San Francisco GiantsManager: Bruce Bochy
Stadium: AT&T Park
2007 Record: 71-91 (5th in NL West)
Team Page | Roster | Schedule
2007: Batting Stats | Runs Scored (ranked 15th in NL)
|2008 FANTASY PROJECTIONS|
|OFF THE BENCH|
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Rowand, who signed for five years and $60 million, adds life to an offense that ranked 14th in the NL in average and 15th in runs despite Barry Bonds' presence. Durham swung well in the spring (.218 last season) and reclaimed the second-base job from the injured Kevin Frandsen. Once station to station, the Giants should be more effective on the bases if Velez (spring training stolen base leader), Davis, Fred Lewis and Ortmeier get enough time. Veterans Roberts and Aurilia seem healthy after being hurt most of last year.
Most hitters in the lineup wouldn't start on other teams, and the 3-4-5 presence is subpar. Molina was a nice clutch hitter last year, but Bonds' lineup replacement is not exactly suited for the cleanup spot. The Giants were hoping organizational players Ortmeier and Frandsen would win infield jobs, but both struggled in spring training and Frandsen is out for the season. Despite all the talk of a youth movement, the Giants could start the season with just one or two players in their 20s, including Bocock. The regular shortstop, Omar Vizquel, hopes to return in the season's second week.
HITTER TO WATCH:
It appears that the Giants are going to hand their shortstop job to Brian Bocock, who hit .220/.293/.328 in 345 at bats in high Class A ball last year. Good luck with that.
PITCHER TO WATCH:
No pitcher is ready to come out of the Giants' farm system yet, although hard-throwing and oft-injured Erick Threets could make an appearance, and Kelvin Pichardo, the player San Francisco acquired for Michael Tucker, is a probable September call-up.
-- Keith Law, Scouts Inc.
JUST THE FACTS
• Only six years left on the deal. Of the first 67 hitters Barry Zito faced this spring, he struck out none. "He's not in the high 80s; he's in the low 80s," says one scout. "And his curveball doesn't have the bite it used to have."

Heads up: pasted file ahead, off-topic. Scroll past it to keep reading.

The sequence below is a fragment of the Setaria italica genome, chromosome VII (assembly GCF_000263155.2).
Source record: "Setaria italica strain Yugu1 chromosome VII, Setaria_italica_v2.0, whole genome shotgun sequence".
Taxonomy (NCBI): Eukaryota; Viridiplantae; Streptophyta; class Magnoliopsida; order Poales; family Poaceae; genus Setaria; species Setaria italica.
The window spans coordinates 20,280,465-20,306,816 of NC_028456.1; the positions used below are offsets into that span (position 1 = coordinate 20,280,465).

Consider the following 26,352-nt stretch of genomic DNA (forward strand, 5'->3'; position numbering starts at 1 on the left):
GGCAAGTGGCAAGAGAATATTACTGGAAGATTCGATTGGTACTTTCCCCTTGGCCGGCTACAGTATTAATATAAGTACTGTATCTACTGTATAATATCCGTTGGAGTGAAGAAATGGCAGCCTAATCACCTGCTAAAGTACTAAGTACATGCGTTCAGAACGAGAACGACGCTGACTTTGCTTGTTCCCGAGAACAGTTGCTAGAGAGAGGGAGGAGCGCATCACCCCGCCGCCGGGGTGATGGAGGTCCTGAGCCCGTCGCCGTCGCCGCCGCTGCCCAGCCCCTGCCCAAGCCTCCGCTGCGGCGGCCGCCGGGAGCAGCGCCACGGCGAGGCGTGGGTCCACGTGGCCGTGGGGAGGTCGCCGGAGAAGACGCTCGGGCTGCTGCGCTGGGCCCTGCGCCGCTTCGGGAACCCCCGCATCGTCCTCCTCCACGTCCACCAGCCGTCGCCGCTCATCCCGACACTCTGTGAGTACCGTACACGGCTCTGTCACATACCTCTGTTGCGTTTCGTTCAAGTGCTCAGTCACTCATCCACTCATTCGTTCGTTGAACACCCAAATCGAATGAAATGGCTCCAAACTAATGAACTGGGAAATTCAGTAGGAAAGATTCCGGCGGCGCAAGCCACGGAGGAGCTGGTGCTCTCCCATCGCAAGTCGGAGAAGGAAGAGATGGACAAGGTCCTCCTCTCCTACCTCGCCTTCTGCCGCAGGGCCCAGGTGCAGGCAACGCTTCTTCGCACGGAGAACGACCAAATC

• The lineup is barren. The only guys with a chance to hit 20 homers are Bengie Molina and newcomer Aaron Rowand. And wait until Rowand sees how much harder it is to hit it out of AT&T Park than Citizens Bank.
• Third base is a black hole. Rich Aurilia is manning the hot corner, which might have been a good idea in 2001.
• Unfortunately, you have to stay until the end. Brian Wilson proved last year that he has the moxie to close. Too bad he won't have many leads to protect.
"The Giants aren't as bad as you've heard," an opposing scout says. "They're worse. They don't have a plan, and management hasn't given GM Brian Sabean the money he needs to keep the farm system going."
-- Tim Kurkjian
How many games will the Giants win in 2008? Do they have the top lineup, rotation, bullpen or manager in their division? Did they do the best job improving their team in the offseason with the acquisition of Aaron Rowand? Register your vote.
Injuries may give Eugenio Velez the opportunity to start the season with the team, and his speed (14 steals this spring alone) will keep him around.
Aaron Rowand will be exposed as being a product of his former surroundings. All things considered, he was far better off in Philadelphia.
-- A.J. Mass
Noah Lowry had a rough outing this spring that led some to question whether he had lost his touch. In reality, a drastic shift in a pitcher's delivery, especially when wild pitches are involved, may be the first sign of injury. As it turned out, Lowry was diagnosed with exertional compartment syndrome, a condition where pressure builds within a "compartment" (group of muscles surrounded by connective tissue called fascia) in response to exercise, resulting in compression of neural and vascular structures. The nerve compression Lowry experienced made his hand weak and unable to control ball delivery, thus explaining the erratic pitching. He since has undergone surgery to help alleviate the pressure, and is currently rehabilitating with a targeted return of late April or early May.
-- Stephania Bell